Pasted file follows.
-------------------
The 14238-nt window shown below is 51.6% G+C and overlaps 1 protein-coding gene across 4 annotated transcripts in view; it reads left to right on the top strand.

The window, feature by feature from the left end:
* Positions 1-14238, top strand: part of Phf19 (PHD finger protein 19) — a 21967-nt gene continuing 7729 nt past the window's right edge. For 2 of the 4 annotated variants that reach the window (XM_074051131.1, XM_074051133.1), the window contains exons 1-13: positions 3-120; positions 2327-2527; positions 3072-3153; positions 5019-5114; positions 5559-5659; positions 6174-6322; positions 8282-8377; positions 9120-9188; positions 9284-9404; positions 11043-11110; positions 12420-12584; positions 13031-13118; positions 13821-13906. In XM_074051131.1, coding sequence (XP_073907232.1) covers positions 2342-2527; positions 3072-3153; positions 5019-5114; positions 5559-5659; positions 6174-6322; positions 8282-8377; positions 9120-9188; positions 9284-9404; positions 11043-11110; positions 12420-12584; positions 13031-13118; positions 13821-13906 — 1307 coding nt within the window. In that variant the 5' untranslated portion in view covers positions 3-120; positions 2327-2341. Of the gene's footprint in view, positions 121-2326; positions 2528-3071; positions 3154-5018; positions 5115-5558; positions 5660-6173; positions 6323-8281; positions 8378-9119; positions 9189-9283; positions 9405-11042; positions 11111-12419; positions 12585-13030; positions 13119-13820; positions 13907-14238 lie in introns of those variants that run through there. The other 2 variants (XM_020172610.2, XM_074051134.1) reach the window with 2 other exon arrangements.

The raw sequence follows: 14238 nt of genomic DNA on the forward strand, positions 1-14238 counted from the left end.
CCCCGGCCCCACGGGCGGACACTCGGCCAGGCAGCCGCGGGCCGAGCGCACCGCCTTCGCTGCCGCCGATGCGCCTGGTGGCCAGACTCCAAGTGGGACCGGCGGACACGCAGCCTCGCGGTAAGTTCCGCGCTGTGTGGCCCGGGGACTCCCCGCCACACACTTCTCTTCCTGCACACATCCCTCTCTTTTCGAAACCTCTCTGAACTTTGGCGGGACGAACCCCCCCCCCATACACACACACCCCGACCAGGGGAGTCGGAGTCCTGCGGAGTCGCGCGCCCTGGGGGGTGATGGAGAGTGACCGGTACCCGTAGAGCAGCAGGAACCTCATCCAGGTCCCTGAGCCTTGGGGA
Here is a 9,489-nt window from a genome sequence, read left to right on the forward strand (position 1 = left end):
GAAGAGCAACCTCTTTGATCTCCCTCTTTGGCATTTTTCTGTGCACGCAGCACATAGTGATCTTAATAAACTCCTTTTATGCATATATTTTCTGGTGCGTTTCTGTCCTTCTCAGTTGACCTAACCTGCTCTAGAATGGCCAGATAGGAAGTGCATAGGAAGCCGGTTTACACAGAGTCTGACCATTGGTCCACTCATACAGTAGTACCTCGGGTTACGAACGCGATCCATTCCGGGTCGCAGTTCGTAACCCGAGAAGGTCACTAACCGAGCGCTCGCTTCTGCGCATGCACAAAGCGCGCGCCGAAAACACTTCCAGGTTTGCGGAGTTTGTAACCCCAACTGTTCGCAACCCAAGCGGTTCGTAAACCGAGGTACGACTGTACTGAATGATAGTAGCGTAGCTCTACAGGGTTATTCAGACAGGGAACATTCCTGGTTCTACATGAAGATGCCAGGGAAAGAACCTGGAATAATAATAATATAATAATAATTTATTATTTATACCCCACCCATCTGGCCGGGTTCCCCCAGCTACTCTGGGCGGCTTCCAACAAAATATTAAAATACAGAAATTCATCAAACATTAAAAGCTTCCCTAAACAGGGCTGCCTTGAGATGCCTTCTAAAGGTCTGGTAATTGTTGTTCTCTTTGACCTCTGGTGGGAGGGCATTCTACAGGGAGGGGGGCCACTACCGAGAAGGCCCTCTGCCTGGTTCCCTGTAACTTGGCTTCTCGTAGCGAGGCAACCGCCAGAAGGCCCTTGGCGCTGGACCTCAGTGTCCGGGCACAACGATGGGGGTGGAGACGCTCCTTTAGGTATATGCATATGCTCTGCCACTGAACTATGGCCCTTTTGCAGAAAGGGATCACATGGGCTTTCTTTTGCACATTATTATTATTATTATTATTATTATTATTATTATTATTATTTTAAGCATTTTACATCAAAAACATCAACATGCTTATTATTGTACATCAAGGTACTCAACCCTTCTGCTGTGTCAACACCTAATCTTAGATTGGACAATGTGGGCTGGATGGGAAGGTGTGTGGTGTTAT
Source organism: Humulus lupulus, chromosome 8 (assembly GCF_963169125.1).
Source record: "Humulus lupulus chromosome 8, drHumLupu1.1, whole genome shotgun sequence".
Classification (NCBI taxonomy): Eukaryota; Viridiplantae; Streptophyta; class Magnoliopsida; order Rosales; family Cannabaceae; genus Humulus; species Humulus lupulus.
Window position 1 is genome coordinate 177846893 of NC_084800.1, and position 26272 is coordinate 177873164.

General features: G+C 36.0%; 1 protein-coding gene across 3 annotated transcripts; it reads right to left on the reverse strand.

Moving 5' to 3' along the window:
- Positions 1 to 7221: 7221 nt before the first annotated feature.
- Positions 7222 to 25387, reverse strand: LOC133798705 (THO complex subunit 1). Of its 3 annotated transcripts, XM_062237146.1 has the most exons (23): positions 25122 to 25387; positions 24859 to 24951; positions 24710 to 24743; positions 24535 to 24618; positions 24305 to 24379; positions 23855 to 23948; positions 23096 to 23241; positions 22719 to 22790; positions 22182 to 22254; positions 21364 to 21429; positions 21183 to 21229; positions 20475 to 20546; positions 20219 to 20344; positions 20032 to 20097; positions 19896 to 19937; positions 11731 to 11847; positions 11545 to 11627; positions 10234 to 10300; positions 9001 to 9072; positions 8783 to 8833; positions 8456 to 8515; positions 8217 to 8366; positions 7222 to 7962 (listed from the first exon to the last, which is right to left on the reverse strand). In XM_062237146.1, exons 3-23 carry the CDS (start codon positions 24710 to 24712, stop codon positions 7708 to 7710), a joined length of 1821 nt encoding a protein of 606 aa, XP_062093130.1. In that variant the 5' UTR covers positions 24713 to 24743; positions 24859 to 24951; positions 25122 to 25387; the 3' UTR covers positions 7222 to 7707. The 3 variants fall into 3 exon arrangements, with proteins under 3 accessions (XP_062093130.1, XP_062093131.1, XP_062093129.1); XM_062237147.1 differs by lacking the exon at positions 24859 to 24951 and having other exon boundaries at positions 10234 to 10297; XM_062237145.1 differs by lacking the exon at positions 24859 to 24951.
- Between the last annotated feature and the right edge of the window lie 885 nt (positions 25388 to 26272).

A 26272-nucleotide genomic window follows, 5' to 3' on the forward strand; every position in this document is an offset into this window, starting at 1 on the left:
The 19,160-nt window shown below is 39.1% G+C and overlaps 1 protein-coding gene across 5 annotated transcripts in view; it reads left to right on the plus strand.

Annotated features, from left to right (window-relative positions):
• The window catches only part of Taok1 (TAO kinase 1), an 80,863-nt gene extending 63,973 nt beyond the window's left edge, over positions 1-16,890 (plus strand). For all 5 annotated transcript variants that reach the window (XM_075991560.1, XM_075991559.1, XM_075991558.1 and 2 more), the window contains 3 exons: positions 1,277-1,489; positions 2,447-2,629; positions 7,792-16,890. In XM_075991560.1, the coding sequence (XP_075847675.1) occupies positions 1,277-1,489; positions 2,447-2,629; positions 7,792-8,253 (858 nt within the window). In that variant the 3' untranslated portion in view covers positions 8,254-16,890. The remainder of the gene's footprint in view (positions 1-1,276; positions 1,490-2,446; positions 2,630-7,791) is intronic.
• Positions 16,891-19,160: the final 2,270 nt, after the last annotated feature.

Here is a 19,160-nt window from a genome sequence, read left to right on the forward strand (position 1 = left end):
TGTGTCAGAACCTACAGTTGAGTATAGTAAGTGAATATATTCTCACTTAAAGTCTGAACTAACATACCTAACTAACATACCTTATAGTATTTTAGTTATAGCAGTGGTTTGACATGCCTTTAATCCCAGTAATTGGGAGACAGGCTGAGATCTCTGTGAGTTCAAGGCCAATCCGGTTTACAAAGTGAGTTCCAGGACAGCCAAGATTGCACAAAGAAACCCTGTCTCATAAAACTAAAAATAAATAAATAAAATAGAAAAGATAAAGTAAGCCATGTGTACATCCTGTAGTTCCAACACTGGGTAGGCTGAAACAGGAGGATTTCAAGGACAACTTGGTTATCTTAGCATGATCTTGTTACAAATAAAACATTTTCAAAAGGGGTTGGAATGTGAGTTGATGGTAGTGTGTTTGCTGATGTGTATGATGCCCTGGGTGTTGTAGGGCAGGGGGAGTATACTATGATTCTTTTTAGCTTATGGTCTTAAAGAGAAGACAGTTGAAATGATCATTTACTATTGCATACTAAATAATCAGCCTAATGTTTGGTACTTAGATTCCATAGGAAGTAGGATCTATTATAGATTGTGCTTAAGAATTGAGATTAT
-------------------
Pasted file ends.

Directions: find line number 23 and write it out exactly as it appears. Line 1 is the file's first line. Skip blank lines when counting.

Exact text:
TGTGTCAGAACCTACAGTTGAGTATAGTAAGTGAATATATTCTCACTTAAAGTCTGAACTAACATACCTAACTAACATACCTTATAGTATTTTAGTTATAGCAGTGGTTTGACATGCCTTTAATCCCAGTAATTGGGAGACAGGCTGAGATCTCTGTGAGTTCAAGGCCAATCCGGTTTACAAAGTGAGTTCCAGGACAGCCAAGATTGCACAAAGAAACCCTGTCTCATAAAACTAAAAATAAATAAATAAAATAGAAAAGATAAAGTAAGCCATGTGTACATCCTGTAGTTCCAACACTGGGTAGGCTGAAACAGGAGGATTTCAAGGACAACTTGGTTATCTTAGCATGATCTTGTTACAAATAAAACATTTTCAAAAGGGGTTGGAATGTGAGTTGATGGTAGTGTGTTTGCTGATGTGTATGATGCCCTGGGTGTTGTAGGGCAGGGGGAGTATACTATGATTCTTTTTAGCTTATGGTCTTAAAGAGAAGACAGTTGAAATGATCATTTACTATTGCATACTAAATAATCAGCCTAATGTTTGGTACTTAGATTCCATAGGAAGTAGGATCTATTATAGATTGTGCTTAAGAATTGAGATTAT